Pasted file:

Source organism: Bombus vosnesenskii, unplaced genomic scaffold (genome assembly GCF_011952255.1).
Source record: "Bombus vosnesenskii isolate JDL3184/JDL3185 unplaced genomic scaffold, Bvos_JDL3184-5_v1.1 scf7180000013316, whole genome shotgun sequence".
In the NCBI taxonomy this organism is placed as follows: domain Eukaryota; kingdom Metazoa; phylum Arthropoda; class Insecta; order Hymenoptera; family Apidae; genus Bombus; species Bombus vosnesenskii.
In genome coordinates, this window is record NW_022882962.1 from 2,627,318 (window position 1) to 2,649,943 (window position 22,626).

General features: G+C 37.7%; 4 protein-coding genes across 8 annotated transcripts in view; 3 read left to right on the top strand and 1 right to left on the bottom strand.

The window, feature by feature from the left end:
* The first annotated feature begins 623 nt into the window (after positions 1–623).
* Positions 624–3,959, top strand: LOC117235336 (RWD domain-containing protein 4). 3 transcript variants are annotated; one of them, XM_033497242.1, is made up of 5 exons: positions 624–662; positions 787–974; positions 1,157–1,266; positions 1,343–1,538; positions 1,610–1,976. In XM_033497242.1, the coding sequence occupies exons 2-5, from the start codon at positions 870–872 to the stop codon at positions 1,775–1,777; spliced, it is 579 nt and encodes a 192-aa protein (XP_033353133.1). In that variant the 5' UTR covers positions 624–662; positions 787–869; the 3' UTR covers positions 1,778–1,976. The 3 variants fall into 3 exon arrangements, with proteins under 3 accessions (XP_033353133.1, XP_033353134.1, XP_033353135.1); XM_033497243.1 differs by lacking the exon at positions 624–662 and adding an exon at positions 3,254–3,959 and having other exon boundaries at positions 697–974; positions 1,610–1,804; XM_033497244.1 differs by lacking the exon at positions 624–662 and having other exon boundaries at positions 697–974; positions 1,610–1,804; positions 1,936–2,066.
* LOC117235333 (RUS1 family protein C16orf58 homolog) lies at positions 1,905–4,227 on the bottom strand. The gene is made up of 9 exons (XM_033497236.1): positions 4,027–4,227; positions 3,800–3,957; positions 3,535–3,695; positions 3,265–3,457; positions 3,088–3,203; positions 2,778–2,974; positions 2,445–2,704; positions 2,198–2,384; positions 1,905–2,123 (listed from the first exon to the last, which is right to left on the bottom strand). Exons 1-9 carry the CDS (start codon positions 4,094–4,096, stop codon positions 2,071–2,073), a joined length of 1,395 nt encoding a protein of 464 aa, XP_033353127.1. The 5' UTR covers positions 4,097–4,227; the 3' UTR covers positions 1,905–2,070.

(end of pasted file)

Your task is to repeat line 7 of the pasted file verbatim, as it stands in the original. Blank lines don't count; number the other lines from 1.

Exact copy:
* The first annotated feature begins 623 nt into the window (after positions 1–623).